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Why is there so much stoppage time at the Qatar World Cup?

The International Football Association Board‘s Laws of the Game explain what referees add time on for:

Law 7: The duration of the game

Allowance is made by the referee in each half for all playing time lost in that half through:

  • substitutions
  • assessment and/or removal of injured players
  • wasting time
  • disciplinary sanctions
  • medical stoppages permitted by competition rules e.g. ‘drinks’ breaks (which should not exceed one minute) and ‘cooling’ breaks (ninety seconds to three minutes)
  • delays relating to VAR ‘checks’ and ‘reviews’
  • any other cause, including any significant delay to a restart (e.g. goal celebrations)

The fourth official indicates the minimum additional time decided by the referee at the end of the final minute of each half. The additional time may be increased by the referee but not reduced.

The referee must not compensate for a timekeeping error during the first half by changing the length of the second half.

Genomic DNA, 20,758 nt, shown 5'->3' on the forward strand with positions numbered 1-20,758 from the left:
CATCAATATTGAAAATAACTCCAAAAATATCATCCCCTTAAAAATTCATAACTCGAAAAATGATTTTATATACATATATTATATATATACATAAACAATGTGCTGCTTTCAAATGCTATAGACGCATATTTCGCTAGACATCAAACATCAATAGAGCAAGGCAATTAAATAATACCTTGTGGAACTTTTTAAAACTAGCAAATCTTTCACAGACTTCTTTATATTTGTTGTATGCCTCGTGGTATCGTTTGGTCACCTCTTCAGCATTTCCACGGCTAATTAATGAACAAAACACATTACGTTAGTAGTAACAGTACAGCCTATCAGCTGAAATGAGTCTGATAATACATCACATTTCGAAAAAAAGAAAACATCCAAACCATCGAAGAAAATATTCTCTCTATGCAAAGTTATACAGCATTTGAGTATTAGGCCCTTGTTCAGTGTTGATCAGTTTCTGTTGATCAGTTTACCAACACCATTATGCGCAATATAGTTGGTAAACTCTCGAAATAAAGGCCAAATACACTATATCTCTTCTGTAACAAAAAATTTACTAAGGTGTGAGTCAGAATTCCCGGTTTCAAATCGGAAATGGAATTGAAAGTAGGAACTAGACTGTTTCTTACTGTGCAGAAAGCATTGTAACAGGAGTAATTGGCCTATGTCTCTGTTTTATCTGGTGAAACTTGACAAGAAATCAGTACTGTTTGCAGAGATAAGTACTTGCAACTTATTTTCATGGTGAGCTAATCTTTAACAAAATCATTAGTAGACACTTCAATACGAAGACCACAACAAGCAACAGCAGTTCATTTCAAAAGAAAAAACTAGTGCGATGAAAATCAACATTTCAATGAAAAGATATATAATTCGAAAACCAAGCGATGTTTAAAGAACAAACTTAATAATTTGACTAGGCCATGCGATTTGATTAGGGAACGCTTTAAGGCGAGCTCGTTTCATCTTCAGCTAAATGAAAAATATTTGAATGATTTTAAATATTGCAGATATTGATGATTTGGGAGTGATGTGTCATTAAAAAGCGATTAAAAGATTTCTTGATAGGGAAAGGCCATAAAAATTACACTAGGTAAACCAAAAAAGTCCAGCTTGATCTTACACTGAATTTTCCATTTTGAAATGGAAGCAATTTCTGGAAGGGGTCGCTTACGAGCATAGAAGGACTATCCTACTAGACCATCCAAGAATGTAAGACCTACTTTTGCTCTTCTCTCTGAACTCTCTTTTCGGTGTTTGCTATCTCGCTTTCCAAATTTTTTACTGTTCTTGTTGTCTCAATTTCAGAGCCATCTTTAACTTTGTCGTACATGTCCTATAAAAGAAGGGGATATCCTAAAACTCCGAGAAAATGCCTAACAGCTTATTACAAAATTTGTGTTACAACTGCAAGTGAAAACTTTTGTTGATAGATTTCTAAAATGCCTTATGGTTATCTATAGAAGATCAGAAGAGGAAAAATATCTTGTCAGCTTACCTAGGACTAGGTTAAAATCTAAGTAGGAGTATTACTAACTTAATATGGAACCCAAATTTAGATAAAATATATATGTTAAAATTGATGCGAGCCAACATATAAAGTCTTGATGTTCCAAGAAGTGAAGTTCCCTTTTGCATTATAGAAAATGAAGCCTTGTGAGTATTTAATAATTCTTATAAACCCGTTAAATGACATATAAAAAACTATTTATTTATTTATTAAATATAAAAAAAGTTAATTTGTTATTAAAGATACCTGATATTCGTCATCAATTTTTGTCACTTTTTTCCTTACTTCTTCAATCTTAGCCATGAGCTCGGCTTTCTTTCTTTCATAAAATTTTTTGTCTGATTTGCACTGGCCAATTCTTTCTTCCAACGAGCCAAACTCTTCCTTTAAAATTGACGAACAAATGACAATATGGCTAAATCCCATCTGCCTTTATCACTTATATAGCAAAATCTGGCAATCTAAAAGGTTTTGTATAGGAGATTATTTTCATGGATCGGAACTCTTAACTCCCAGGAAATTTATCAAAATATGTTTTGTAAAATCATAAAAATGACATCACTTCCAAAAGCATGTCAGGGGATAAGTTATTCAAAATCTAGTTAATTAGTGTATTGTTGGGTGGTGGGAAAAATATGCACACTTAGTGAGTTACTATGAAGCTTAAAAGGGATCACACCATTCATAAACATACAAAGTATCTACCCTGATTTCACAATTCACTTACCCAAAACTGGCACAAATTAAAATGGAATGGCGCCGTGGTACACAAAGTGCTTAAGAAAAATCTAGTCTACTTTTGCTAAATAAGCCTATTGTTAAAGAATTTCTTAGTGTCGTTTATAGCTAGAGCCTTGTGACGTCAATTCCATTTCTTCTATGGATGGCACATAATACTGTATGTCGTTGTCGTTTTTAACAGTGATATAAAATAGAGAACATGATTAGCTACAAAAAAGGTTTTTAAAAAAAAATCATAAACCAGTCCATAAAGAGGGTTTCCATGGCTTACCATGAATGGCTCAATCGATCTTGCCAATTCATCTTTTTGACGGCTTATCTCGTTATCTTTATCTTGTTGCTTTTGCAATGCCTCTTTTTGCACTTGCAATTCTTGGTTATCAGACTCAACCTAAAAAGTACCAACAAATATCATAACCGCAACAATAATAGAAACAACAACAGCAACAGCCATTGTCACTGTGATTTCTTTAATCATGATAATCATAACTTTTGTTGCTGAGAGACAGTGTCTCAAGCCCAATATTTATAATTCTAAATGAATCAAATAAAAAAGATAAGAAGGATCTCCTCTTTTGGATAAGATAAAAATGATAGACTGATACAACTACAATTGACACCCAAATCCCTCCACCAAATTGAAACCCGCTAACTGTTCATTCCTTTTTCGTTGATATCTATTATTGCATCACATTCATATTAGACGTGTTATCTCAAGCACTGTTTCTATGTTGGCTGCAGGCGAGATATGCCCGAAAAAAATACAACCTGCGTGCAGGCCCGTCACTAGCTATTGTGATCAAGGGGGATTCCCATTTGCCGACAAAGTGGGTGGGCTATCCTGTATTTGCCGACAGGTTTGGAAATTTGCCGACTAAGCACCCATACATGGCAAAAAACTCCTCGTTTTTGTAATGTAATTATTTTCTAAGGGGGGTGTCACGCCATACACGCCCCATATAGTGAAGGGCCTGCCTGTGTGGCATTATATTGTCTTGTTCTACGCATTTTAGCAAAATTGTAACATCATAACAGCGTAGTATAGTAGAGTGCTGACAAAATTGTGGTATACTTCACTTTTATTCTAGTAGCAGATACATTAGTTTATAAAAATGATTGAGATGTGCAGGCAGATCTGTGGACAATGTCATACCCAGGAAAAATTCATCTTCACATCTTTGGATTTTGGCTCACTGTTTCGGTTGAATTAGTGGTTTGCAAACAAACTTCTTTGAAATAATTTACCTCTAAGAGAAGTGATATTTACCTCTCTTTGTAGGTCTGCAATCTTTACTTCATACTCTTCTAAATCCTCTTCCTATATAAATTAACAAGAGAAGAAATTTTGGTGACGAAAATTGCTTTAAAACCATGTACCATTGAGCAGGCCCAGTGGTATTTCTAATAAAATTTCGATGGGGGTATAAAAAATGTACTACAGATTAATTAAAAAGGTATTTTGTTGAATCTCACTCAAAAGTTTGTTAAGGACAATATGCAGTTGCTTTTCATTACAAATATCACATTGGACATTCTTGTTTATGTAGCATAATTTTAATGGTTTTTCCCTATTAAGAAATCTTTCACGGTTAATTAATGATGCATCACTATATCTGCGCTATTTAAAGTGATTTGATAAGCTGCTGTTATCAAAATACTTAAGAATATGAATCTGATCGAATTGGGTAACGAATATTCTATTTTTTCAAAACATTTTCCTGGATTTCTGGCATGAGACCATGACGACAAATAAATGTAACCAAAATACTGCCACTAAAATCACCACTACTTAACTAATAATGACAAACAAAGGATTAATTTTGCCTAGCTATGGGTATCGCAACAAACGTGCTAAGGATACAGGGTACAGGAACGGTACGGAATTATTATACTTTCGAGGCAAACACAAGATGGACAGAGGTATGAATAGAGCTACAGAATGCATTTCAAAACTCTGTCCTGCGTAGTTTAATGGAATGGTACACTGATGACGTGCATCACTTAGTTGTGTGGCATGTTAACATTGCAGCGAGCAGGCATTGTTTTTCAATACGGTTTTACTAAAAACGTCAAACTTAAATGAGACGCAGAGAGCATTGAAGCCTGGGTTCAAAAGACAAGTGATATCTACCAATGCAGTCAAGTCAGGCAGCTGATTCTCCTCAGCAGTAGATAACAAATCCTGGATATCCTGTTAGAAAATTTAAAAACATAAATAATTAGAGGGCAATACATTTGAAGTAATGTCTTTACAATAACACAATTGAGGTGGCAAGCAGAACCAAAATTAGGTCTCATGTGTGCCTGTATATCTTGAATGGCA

Chairman of the FIFA referees committee, Pierluigi Collina, told ESPN that in the past, not enough time had been added at the end of halves. 

“What we already did in Russia [2018] was to more accurately calculate the time to be compensated,” Collina said. 

“We told everybody to don’t be surprised if they see the fourth official raising the electronic board with a big number on it, six, seven or eight minutes.

“If you want more active time, we need to be ready to see this kind of additional time given. Think of a match with three goals scored. A celebration normally takes one, one and a half minutes, so with three goals scored, you lose five or six minutes.

“What we want to do is accurately calculate the added time at the end of each half. It can be the fourth official to do that, we were successful in Russia and we expect the same in Qatar.

“I am not talking about VAR intervention, this is something which is different and calculated by the Video Assistant Referee in a very precise way.

“Even at the time I was a referee, the info [on added time] came from the fourth official, you are too much focused on what’s going on that it’s possible not to consider something. It’s the fourth official who usually proposes the amount of added time and the referee tends to decide…and decides.”

THEY ARE ALSO CALCULATING POSSESSION STATS DIFFERENTLY, in case people are asking why they don’t add up to 100%. 

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